Iran to Receive Another $550 Million Cash Infusion

More cash flows to Iran as it announces military buildup

Hassan Rowhani / AP
March 6, 2014

Iran is scheduled to receive another $550 million in unfrozen assets from the Obama administration on Friday, just days after Tehran unveiled a slew of new weapons and advanced ballistic missiles.

Iranian banking authorities on Wednesday confirmed that another $550 million is now on its way to Tehran under the interim nuclear accord inked last year with the United States and other Western nations.

The United States has agreed to unfreeze a total of $4.2 billion in Iranian oil assets over the next several months. Experts have warned that because the money is being given to Iran with no strings attached it could go to fund terror-related activities or even Iran’s nuclear program.

The latest cash delivery comes as Tehran unveils a slew of advanced weapons, including ballistic missiles capable of "precision targeting." Iran was also caught smuggling a shipment of weapons to Palestinian terrorists in the Gaza Strip on Wednesday.

Iran’s Defense Minister announced on Wednesday that the military had made great progress in approving the accuracy of its ballistic missile guidance system, which Tehran views as a deterrence to the U.S. and Israeli militaries.

"The guidance systems of (the missiles delivered to the IRGC) today enjoy the capability of striking the targets with full precision, and they have a margin of error below five meters," Brigadier General Hossein Dehqan announced, according to Iran’s Fars News Agency.

Dehqan’s comment came during a ceremony marking the "mass delivery" to Iran of several different types of ballistic missiles and an air defense system.

These ballistic missiles are now being coupled with a new radar system that can "evade enemy radar systems, leaving the [hostile] forces unable to trace or intercept them," according to Fars.

These missiles are said to have multiple types of warheads, making them more deadly and effective, according to Dehqan, who was quoted by the Associated Press as saying that the "missiles are able to hit and destroy enemy targets with precision, and they meet a variety of the armed forces' needs."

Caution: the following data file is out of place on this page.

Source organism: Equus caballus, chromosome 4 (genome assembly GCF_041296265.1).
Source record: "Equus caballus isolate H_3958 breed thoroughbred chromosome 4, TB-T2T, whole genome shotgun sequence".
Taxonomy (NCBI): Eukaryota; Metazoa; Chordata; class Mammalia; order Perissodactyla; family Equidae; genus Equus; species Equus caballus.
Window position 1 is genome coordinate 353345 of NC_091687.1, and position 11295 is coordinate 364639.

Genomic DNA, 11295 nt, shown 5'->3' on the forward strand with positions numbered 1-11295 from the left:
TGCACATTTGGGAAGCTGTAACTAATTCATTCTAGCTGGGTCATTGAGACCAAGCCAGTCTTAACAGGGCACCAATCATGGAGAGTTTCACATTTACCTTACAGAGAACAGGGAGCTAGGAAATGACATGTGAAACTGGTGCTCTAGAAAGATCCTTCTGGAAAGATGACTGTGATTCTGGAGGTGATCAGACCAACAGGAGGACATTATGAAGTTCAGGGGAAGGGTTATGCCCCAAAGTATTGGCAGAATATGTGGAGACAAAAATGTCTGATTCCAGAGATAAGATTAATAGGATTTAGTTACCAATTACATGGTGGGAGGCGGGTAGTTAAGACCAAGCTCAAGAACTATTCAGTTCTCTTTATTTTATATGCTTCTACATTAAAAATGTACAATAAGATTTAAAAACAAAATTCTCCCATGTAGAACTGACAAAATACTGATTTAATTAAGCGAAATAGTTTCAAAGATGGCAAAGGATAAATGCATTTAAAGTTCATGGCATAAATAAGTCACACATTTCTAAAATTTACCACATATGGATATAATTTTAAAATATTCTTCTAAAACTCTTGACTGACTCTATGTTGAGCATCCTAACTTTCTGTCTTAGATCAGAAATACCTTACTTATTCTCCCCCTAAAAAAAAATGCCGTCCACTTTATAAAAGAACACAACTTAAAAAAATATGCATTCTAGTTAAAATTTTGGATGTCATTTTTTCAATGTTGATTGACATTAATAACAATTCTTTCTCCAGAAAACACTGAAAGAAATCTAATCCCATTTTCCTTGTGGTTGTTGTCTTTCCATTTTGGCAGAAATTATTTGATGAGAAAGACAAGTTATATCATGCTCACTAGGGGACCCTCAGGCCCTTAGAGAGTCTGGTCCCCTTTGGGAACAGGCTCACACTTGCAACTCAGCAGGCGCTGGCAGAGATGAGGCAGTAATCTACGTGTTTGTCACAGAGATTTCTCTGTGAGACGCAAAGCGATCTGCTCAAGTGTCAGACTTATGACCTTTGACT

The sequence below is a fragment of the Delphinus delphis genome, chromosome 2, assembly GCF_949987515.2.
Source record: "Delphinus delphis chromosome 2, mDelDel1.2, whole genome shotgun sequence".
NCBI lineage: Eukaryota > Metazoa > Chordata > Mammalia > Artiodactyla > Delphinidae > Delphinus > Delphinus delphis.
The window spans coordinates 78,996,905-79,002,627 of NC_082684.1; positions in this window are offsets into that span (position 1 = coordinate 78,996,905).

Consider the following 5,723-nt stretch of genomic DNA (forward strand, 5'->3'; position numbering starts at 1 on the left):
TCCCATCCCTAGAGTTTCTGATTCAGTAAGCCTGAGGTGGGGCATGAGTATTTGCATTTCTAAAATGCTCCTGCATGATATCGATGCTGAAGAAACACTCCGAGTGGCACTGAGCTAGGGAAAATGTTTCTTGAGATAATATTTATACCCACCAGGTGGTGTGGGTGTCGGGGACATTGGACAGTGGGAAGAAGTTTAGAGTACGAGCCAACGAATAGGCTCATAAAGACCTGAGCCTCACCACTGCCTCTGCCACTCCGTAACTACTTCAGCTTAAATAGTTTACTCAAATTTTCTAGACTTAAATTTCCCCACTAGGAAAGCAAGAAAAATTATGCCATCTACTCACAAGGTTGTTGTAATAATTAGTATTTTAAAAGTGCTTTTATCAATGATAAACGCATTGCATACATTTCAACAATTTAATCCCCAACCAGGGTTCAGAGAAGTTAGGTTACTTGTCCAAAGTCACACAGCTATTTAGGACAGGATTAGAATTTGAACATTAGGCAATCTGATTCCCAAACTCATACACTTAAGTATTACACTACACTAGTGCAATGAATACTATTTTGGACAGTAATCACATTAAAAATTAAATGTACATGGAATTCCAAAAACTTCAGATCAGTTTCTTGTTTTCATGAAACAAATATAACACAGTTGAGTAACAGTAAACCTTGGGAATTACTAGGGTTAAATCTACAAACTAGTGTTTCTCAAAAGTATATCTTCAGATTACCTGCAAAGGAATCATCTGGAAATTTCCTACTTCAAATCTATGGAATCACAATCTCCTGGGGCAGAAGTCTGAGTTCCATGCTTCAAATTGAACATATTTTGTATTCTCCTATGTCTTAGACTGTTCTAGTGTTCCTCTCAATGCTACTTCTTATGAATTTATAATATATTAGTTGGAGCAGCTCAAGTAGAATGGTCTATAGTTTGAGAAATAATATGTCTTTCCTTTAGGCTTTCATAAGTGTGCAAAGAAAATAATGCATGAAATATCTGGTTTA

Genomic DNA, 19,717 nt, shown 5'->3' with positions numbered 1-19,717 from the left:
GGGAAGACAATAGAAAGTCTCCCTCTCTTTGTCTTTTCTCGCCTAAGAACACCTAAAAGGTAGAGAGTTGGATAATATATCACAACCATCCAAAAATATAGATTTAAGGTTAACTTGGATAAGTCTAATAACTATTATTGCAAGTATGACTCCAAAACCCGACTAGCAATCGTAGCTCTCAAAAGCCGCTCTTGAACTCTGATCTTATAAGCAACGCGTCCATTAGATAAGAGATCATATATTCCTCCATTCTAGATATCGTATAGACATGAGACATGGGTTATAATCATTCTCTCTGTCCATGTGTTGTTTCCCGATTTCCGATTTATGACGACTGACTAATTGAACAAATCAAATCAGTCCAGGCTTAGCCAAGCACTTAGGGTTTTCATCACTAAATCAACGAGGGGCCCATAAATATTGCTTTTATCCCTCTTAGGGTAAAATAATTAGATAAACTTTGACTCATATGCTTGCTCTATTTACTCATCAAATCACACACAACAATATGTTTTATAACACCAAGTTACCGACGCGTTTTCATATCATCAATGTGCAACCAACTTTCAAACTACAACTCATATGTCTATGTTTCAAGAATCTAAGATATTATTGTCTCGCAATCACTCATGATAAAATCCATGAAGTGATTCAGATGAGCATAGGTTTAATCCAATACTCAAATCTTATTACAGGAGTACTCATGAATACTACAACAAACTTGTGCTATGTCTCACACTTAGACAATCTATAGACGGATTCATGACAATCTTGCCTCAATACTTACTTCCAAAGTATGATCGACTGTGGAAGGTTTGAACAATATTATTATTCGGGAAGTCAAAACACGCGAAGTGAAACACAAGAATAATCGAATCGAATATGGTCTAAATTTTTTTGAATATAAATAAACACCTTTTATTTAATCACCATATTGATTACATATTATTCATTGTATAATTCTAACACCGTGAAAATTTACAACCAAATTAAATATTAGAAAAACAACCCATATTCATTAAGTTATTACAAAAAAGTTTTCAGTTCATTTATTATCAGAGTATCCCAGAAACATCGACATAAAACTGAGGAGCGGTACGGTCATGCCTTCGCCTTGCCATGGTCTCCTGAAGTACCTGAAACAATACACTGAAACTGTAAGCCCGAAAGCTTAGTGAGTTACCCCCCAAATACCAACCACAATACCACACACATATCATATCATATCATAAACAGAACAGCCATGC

Iran’s ongoing ballistic missile program has become a sticking point in negotiations with the West.

Iran continues to test these missiles, which are capable of carrying a nuclear warhead, despite sanctions aimed at preventing such a buildup.

Iranian officials have referred to the ballistic missile program as a "red line" in talks with the West.

The White House has vowed to push the issue, though it remains unclear just how much progress has been made on this front.

It is also unclear how Iran’s thwarted weapons shipment to Gaza will impact negotiations.

The Israeli military seized the ship and referred to Iran’s smuggling effort as a "complex, covert operation."

Many of the Gaza-bound missiles can be fired over a 100-mile distance, placing a majority of Israel at risk.

As sanctions on Iran continue to be relaxed under the interim accord, Iran will likely have an easier time funding such military programs. Iranian oil exports, for instance, have steadily risen during the past few months.

The total amount of sanctions relief could actually top $20 billion, according to some experts, who have pointed out that the White House’s figure of around $7 billion does not account for profits made over the next several months from oil sales.

Iran is scheduled to receive additional cash installments in April, May, June, and July.